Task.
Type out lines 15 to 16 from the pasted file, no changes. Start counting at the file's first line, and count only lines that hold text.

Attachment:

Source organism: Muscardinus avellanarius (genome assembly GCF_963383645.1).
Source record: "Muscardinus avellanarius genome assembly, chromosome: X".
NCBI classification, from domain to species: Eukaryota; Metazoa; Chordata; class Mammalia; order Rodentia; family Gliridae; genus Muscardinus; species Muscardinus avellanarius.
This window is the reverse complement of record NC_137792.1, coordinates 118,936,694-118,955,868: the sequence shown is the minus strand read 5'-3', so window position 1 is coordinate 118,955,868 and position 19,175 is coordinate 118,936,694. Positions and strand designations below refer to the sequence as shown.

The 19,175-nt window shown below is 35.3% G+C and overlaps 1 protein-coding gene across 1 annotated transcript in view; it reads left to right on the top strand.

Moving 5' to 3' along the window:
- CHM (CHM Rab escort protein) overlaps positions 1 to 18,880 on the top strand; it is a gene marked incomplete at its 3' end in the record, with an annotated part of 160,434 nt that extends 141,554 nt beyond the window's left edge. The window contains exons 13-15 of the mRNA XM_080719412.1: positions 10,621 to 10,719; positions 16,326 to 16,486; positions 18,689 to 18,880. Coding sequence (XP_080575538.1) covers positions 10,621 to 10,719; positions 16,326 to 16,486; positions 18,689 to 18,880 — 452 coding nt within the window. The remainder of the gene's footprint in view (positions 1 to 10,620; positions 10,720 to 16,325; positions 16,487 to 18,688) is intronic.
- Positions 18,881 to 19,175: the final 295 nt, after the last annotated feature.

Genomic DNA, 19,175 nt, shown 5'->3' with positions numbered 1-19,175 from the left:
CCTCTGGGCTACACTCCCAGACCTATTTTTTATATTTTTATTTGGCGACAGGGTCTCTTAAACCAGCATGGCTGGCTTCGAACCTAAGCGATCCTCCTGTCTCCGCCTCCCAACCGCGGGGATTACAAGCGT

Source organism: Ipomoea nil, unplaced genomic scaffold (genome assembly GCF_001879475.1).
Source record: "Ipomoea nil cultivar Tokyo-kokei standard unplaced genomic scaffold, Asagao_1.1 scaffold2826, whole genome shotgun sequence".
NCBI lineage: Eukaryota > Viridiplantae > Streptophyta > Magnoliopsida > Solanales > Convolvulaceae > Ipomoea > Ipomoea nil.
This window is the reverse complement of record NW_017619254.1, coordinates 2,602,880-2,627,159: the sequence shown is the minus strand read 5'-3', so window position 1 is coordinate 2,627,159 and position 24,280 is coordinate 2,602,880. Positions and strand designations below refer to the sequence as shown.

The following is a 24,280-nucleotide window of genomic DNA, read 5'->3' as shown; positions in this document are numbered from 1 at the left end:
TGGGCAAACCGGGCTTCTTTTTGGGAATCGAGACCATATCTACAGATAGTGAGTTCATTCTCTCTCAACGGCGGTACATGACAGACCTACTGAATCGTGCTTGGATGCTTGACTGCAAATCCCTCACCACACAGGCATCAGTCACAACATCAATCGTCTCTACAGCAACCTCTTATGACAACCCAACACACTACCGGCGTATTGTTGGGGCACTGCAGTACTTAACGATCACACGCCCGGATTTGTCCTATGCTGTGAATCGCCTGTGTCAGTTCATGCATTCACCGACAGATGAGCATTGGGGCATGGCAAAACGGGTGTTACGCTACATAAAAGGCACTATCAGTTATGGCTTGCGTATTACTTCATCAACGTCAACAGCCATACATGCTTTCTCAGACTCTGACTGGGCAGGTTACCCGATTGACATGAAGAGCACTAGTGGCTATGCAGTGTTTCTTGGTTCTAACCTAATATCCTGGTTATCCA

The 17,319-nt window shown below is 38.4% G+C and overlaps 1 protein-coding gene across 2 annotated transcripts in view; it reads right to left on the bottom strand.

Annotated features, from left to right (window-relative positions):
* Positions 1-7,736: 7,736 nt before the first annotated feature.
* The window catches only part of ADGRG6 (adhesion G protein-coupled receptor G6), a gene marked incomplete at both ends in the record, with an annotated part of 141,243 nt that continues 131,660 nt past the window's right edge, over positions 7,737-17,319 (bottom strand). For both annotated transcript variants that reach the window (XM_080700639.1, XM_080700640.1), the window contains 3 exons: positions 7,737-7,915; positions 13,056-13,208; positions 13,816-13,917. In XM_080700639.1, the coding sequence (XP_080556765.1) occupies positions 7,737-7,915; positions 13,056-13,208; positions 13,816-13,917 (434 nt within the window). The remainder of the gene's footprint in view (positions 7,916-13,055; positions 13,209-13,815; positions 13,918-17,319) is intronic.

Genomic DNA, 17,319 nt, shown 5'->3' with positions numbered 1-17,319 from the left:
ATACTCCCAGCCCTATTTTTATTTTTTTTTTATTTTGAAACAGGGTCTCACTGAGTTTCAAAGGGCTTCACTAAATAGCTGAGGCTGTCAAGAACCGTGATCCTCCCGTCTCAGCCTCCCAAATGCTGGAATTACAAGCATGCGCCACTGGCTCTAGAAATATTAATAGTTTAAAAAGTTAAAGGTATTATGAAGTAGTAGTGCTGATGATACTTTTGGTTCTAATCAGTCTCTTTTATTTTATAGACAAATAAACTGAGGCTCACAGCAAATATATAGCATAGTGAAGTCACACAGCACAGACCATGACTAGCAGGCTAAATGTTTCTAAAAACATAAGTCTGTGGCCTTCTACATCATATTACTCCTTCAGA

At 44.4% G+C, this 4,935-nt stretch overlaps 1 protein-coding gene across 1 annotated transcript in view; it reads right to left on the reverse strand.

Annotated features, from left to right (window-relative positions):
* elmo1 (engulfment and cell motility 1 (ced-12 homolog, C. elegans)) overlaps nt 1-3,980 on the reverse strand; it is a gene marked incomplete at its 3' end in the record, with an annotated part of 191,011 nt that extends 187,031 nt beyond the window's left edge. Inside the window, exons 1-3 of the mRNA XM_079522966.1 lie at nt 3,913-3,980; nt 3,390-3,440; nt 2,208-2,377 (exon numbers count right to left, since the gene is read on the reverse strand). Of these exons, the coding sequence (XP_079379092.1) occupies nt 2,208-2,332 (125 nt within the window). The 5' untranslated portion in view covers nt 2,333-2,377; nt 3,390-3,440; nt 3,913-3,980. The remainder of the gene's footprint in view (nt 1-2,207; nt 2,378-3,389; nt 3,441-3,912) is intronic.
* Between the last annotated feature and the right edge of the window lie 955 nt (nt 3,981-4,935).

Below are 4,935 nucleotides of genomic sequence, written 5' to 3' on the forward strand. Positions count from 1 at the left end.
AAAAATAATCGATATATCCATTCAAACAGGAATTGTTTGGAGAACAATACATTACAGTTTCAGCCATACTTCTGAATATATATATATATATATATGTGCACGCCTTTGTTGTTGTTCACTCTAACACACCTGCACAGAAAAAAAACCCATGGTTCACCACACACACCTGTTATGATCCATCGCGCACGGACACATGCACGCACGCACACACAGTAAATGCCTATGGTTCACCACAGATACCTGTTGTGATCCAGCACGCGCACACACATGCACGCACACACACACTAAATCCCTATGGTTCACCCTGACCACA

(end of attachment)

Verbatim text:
The following is a 24,280-nucleotide window of genomic DNA, read 5'->3' as shown; positions in this document are numbered from 1 at the left end:
TGGGCAAACCGGGCTTCTTTTTGGGAATCGAGACCATATCTACAGATAGTGAGTTCATTCTCTCTCAACGGCGGTACATGACAGACCTACTGAATCGTGCTTGGATGCTTGACTGCAAATCCCTCACCACACAGGCATCAGTCACAACATCAATCGTCTCTACAGCAACCTCTTATGACAACCCAACACACTACCGGCGTATTGTTGGGGCACTGCAGTACTTAACGATCACACGCCCGGATTTGTCCTATGCTGTGAATCGCCTGTGTCAGTTCATGCATTCACCGACAGATGAGCATTGGGGCATGGCAAAACGGGTGTTACGCTACATAAAAGGCACTATCAGTTATGGCTTGCGTATTACTTCATCAACGTCAACAGCCATACATGCTTTCTCAGACTCTGACTGGGCAGGTTACCCGATTGACATGAAGAGCACTAGTGGCTATGCAGTGTTTCTTGGTTCTAACCTAATATCCTGGTTATCCA